Improving acute kidney injury diagnostics using predictive analytics

Rajit K. Basu*, Katja Gist, Derek S. Wheeler

*Corresponding author for this work

Research output: Contribution to journalReview articlepeer-review

6 Scopus citations

Abstract

Purpose of review Acute kidney injury (AKI) is a multifactorial syndrome affecting an alarming proportion of hospitalized patients. Although early recognition may expedite management, the ability to identify patients at-risk and those suffering real-time injury is inconsistent. The review will summarize the recent reports describing advancements in the area of AKI epidemiology, specifically focusing on risk scoring and predictive analytics. Recent findings In the critical care population, the primary underlying factors limiting prediction models include an inability to properly account for patient heterogeneity and underperforming metrics used to assess kidney function. Severity of illness scores demonstrate limited AKI predictive performance. Recent evidence suggests traditional methods for detecting AKI may be leveraged and ultimately replaced by newer, more sophisticated analytical tools capable of prediction and identification: risk stratification, novel AKI biomarkers, and clinical information systems. Additionally, the utility of novel biomarkers may be optimized through targeting using patient context, and may provide more granular information about the injury phenotype. Finally, manipulation of the electronic health record allows for real-time recognition of injury. Summary Integrating a high-functioning clinical information system with risk stratification methodology and novel biomarker yields a predictive analytic model for AKI diagnostics.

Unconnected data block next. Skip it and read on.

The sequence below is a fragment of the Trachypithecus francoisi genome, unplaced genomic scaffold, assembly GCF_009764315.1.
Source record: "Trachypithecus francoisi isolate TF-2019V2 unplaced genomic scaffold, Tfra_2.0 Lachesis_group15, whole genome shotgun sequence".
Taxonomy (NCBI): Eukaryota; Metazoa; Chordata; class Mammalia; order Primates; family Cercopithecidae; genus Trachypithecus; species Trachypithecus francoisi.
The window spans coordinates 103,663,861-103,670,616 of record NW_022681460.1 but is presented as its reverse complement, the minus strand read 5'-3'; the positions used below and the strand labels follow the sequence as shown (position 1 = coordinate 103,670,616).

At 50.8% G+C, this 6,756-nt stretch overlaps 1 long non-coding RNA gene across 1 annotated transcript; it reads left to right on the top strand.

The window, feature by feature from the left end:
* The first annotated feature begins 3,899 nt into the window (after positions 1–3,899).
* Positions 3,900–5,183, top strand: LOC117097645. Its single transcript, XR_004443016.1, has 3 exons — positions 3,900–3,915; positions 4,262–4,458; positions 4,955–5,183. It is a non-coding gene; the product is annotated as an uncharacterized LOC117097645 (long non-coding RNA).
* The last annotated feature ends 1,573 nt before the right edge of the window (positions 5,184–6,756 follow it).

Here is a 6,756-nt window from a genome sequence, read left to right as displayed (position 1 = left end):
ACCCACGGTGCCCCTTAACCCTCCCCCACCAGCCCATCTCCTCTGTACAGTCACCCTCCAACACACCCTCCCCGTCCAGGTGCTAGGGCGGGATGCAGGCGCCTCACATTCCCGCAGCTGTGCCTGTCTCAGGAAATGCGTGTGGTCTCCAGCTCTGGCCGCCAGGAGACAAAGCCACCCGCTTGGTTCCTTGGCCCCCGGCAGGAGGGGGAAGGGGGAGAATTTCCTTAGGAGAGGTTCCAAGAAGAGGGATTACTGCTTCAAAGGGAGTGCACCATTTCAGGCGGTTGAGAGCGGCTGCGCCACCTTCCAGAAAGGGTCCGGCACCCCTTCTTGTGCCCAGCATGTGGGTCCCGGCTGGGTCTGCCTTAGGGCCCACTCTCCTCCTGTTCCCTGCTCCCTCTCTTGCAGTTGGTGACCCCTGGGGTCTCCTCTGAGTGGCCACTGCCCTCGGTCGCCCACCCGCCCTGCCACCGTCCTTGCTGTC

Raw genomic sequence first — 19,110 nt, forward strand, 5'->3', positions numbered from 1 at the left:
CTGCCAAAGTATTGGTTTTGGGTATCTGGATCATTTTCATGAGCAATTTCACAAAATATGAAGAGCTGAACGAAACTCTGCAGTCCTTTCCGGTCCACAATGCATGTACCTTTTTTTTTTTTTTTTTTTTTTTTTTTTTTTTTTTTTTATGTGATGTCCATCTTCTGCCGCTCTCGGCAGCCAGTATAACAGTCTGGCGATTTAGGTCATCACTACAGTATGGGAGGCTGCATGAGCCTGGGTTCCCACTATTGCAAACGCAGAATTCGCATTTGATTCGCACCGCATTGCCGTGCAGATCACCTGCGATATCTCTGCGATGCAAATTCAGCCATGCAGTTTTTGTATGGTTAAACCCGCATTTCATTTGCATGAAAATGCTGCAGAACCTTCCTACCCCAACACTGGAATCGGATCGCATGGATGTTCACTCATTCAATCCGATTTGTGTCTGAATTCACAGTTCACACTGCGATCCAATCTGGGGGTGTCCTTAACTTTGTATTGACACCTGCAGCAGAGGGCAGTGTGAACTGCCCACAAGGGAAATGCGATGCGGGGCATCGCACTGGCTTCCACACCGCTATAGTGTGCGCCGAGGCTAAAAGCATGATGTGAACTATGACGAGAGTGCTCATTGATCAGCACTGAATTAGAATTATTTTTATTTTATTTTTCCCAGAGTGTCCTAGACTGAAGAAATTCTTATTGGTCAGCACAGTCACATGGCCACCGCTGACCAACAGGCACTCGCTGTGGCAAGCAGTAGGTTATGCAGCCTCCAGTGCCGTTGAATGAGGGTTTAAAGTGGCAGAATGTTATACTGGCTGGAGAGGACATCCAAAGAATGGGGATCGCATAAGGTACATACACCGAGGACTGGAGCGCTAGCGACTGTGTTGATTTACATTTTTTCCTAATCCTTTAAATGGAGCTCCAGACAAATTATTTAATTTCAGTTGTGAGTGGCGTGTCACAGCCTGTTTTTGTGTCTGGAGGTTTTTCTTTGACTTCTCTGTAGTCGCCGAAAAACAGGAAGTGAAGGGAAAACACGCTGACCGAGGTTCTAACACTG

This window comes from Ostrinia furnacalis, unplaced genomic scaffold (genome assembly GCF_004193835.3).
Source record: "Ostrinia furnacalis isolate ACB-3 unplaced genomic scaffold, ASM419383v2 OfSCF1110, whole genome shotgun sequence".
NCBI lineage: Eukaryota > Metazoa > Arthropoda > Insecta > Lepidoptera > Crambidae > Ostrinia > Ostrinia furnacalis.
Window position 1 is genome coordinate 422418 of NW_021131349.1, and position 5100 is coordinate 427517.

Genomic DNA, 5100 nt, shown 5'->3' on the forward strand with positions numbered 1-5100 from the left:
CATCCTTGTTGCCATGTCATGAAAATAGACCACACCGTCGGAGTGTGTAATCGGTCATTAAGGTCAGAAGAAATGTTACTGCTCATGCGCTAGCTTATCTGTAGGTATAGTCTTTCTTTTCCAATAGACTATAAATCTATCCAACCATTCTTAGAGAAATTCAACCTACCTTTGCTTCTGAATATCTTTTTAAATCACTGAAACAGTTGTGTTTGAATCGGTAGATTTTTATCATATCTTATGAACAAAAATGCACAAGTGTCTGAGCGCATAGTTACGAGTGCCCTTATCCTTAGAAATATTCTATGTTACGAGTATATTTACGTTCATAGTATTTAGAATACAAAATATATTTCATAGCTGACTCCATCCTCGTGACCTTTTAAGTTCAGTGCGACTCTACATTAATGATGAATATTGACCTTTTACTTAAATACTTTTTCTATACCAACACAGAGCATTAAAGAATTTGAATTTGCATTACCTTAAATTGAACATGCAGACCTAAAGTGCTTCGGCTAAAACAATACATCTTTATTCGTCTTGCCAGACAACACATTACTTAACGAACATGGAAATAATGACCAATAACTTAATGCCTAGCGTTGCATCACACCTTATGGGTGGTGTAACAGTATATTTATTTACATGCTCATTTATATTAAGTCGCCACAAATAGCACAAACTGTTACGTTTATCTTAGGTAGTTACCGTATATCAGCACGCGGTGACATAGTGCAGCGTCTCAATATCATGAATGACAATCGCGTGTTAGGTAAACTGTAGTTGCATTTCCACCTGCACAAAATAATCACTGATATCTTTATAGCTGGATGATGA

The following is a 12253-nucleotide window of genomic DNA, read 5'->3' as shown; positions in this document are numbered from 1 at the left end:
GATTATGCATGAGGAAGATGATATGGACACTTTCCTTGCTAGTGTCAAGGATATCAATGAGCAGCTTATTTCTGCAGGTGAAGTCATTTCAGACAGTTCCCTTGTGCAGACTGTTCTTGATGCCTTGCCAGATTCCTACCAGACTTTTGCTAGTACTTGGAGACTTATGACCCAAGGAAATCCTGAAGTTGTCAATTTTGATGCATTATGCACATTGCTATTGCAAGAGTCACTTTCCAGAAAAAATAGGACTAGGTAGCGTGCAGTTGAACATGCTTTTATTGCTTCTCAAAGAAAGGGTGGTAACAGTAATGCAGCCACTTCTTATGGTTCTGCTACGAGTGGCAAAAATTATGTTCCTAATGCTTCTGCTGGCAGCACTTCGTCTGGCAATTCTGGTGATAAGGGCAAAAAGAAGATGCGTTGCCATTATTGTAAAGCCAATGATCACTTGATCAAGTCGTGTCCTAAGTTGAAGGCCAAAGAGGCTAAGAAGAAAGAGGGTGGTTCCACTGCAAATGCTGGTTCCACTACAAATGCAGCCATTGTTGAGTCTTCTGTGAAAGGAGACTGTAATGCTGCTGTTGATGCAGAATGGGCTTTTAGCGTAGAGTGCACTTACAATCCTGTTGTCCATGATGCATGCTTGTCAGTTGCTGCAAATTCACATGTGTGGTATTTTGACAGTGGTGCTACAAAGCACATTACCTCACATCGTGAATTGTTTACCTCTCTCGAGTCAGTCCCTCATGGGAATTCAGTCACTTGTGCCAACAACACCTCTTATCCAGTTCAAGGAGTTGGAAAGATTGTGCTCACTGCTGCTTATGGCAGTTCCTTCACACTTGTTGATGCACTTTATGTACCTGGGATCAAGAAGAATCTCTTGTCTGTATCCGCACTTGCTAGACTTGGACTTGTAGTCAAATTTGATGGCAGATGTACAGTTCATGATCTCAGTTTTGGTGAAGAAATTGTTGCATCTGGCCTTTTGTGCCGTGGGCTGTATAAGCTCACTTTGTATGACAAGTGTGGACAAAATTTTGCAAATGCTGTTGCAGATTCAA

Original languageEnglish (US)
Pages (from-to)473-478
Number of pages6
JournalCurrent opinion in critical care
Volume21
Issue number6
DOIs
StatePublished - 2015
Externally publishedYes

Keywords

  • Biomarkers
  • Clinical information systems
  • Renal angina
  • Risk stratification

ASJC Scopus subject areas

  • Critical Care and Intensive Care Medicine

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